When we accept a tyranny that is normalized, we are complicit in also normalizing a barbaric hell on earth. Does The Handmaid’s Tale resonate with you? How can we be free when we still condone brutality?
I am a vegan and a feminist because I reject the normalization of dystopia. 

Tuesday, May 9, 2017

10 Questions: Vegan Rockstar with Alex Hershaft

Dr. Alex Hershaft
was the first vegan heroes I’d met in person back in the late 1990s when I was at Vegetarian Summerfest where he was a speaker. I’d been vegan for a couple of years and had been an activist for a while so I was familiar with his work with the pioneering organization he founded, the Farm Animal Rights Movement or FARM, which evolved from its precursor, the Vegetarian Information Service, in 1981. As someone who was happy to pick up a sign and pass out some pamphlets for the animals, his work, like World Day for Farmed Animals (October 2, yo!) and the Great American Meatout (March 20!), gave people like me an outlet. (FARM also puts on the Animal Rights Conference every year, no small undertaking. I will be speaking this year. Join us! It’s always an incredible conference.) As an ardent collector of newsletters, Alex and his work through FARM gave me inspiration. I will never forget that Summerfest when he sat on a bench next to me and talked to me about a part of his life I hadn’t heard about before: his childhood, his survival of the Warsaw Ghetto, his narrow escape of the Treblinka death camp along with his mother, his father’s murder. It was mesmerizing and agonizing. I was also very touched by his approachability and patient willingness to be peppered with questions by my neophyte, awestruck self.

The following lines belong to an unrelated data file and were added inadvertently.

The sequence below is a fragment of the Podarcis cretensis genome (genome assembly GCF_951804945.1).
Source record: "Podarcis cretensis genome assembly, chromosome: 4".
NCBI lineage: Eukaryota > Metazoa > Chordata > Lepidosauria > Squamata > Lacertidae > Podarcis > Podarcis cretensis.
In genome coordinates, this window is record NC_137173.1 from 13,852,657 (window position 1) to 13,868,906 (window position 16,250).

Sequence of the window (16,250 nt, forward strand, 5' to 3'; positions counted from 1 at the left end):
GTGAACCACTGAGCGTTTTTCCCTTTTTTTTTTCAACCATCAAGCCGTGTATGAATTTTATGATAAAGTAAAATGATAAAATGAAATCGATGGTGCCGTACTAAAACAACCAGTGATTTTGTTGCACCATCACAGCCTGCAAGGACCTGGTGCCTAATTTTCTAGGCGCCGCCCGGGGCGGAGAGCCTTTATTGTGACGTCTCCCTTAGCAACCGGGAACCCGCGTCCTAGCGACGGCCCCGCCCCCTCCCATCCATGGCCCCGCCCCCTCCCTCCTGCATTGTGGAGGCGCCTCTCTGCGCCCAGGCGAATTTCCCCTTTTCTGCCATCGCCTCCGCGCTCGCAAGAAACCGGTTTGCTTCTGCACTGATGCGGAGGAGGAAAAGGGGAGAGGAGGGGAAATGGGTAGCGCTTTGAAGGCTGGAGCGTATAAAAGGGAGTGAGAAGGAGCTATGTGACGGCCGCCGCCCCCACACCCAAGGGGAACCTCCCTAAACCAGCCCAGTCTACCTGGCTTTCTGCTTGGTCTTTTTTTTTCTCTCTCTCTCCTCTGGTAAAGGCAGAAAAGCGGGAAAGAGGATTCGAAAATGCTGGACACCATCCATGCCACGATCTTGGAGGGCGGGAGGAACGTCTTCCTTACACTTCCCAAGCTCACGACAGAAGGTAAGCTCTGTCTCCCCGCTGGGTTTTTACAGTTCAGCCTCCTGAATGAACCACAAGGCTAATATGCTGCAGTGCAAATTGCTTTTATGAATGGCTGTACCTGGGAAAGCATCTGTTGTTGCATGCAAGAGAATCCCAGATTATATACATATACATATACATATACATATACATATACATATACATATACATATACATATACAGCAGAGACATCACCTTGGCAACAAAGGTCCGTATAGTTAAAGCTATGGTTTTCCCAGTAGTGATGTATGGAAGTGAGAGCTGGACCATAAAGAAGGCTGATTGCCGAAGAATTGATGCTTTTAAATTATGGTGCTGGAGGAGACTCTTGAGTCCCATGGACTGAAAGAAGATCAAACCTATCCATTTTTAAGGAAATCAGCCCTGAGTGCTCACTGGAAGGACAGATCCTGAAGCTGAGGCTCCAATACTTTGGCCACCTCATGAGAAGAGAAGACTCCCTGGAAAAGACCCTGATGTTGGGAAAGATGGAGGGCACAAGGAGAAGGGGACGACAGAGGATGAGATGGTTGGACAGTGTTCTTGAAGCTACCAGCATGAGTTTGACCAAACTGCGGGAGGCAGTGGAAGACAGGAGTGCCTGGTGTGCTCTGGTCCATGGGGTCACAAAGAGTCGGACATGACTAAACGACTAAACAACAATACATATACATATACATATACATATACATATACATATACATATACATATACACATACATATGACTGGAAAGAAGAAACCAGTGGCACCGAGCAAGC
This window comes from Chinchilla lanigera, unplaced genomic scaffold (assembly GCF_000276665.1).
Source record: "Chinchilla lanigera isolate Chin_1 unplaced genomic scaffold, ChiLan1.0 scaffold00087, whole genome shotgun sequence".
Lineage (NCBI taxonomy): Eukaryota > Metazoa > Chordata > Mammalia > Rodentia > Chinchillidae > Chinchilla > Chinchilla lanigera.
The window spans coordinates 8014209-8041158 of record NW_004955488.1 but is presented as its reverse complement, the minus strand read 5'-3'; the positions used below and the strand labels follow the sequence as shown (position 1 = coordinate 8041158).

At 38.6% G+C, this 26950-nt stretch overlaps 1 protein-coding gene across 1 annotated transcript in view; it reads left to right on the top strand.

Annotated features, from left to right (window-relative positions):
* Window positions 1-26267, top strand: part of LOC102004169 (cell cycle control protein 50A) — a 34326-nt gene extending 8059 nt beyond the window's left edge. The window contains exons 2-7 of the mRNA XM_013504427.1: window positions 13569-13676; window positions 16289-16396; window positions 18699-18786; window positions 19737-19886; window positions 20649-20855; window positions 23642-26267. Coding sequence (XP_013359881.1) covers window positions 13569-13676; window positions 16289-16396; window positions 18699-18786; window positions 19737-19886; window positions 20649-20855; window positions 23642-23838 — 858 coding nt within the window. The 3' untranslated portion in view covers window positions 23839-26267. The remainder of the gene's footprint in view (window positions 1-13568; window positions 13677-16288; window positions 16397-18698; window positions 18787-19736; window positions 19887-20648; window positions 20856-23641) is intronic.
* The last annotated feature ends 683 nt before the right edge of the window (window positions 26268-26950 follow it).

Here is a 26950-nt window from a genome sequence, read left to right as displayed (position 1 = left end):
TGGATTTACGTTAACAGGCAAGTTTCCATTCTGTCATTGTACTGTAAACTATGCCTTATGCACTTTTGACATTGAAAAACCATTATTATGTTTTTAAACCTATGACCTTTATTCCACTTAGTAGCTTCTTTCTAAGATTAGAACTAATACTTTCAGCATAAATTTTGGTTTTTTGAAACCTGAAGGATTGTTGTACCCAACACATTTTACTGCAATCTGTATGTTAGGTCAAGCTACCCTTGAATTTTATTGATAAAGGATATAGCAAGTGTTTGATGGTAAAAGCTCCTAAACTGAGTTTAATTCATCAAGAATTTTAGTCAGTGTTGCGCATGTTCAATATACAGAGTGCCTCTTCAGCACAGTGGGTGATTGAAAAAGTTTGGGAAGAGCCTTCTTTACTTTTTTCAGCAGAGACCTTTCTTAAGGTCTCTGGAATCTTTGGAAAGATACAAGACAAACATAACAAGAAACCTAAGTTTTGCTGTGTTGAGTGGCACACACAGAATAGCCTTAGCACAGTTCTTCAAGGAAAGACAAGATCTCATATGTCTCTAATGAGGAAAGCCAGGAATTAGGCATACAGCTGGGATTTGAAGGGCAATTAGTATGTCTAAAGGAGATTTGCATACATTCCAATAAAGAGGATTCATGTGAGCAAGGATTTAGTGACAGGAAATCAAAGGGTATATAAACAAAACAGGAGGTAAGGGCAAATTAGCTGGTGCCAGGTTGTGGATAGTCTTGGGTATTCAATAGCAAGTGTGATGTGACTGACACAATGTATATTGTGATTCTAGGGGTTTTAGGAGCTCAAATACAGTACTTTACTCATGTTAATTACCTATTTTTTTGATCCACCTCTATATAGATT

All these years later, Alex has made his story of survival, and how he connected the dots of the cruelties he observed and experienced as a child to his life’s work of promoting kindness for all species, available to everyone in his amazing speech, From the Warsaw Ghetto to a Life of Compassion. Alex Hershaft is a living legend and I am proud to feature him as this week’s Vegan Rockstar.

1. First of all, we’d love to hear your “vegan evolution” story. How did you start out? Did you have any early influences or experiences as a young person that in retrospect helped to pave your path?